Boston Newton Riverside

Boston Newton Riverside Neighborhood Guide

By March 27, 2018 No Comments

Discover the neighborhood like a local. Image courtesy of: filadendron/iStock/Getty Images Plus Collection/Getty Images.

Settled in 1630 — the same year as its big sister Boston — Newton boasts a similar historic and cultural pedigree but with a small-town feel. Newton is a charming jumble of 13 villages, most with their own small downtown area and roster of events. Take a class on making artisan chocolates, peruse a modern American art collection or admire historical architecture, and see why the Newton area is such a beloved part of Massachusetts.

Food & Drink

Newton’s history as a culinary trendsetter extends back at least to 1891, when a local bakery began selling what came to be known as Fig Newtons (now just “Newtons”), named in honor of the town. These days, the city’s reputation is decidedly more modern, with restaurants Sycamore and Farmstead Table offering excellent new American fare. At Sycamore, locals know to order whatever “board” is on offer — recently, it’s been a spectacle of Berkshire pork in chop, rib and porchetta formats. Cozy, vegetarian-friendly Farmstead Table has a decidedly loyal fan base clamoring especially for the light-as-air popovers.

A more casual favorite is Blue Ribbon BBQ, boasting some of the best sauced-up meat in the Boston area. Nearby Buff’s Pub is a laid-back pick for a beer and locally-famous wings. Those wanting to jump into the kitchen themselves can visit Beth’s Chocolate for a class on making their own confections, or taste the small-batch bonbons and truffle pops.


Newton-based arts organizations like Highland Jazz and the New Philharmonia Orchestra offer full seasons of acclaimed music, and having to travel to Boston. One innovative group, Music for Food, has a Newton-based branch presenting talented musicians who donate their performances in return for audience contributions to local food banks. For a more casual setting (and maybe even a drink or two), Terry O’Reilly’s Irish Pub features a calendar of live music, including blues every Sunday.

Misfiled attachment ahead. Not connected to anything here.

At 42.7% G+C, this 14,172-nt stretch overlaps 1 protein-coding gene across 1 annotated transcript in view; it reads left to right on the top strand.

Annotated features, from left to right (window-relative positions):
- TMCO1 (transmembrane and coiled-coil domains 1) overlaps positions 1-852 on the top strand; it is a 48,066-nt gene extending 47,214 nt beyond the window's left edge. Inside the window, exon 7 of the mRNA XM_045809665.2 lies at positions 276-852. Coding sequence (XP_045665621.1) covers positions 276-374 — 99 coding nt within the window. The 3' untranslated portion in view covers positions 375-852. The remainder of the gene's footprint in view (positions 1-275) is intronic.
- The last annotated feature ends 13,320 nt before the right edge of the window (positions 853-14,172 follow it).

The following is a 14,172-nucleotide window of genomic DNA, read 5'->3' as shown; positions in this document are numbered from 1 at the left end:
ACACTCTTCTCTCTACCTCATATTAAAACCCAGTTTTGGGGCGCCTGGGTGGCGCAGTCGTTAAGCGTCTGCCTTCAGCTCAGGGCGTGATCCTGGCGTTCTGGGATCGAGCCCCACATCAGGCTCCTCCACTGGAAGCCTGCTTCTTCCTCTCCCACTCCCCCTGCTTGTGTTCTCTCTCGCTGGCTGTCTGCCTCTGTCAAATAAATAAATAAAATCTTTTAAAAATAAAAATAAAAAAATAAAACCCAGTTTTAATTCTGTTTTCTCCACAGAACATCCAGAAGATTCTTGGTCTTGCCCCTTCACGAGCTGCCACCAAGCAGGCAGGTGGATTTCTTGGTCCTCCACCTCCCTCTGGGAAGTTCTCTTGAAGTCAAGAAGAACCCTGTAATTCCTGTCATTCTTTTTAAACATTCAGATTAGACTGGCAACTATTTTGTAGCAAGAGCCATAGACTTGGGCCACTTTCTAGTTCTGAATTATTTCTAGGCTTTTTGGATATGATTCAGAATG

Art aficionados can find inspiration at Newton Open Studios, an annual event held in early April that features over 160 local artists and craftspeople showing works that range from abstract painting to jewelry to ceramics. Year-round, the Rose Art Museum at Brandeis University showcases an impressive collection of American Art from the 1960s and 1970s, including some by luminaries such as Andy Warhol, Willem de Kooning, and Roy Lichtenstein. Admission is free, and knowledgeable students give tours on Sundays at 2 p.m.

Those feeling creative after taking it all in can exercise their artistic side at the New Art Center, an art education and exhibition space offering workshops and classes in everything from glass fusing to watercolor. Local artists show their work in the rotating galleries.


Perhaps the most noteworthy architectural draw to Newton are the dozens of styles found via structures across the city, and easily accessible through a series of brochures, maps and walking tours on the city’s website. One notable example is the Staples-Craft farm, originally one room when it was built in 1688, but which later underwent a renovation in the Federal style that was popular in Boston at the turn of the 19th century. Just around the bend at 1637-1651 Beacon St. is a series of commercial buildings in a Dutch style with a distinctive gable, known for their appearance in an 1896 issue of American Architect and Building News.

Built in 1790 to harness the power of the Charles River, The Mill at Newton Lower Fallsproduced some of the first paper used to print U.S. currency. These days, the Mill is a design hub, containing a collection of high-quality furniture and home shops. The building itself is made of granite, with much of the original stonework and detailing preserved.

Another local landmark is Echo Bridge, so named for the unusual echo produced by the bridge’s arch, which spans the Charles River between Needham and Newton. The 500-foot long bridge was the second longest masonry arch in the country at the time of its completion in 1877. Descend to a platform underneath the bridge to play with the echo, known to return the human voice up to 15 times, or walk across the bridge for picturesque views of a waterfall and hemlock-lined gorge below.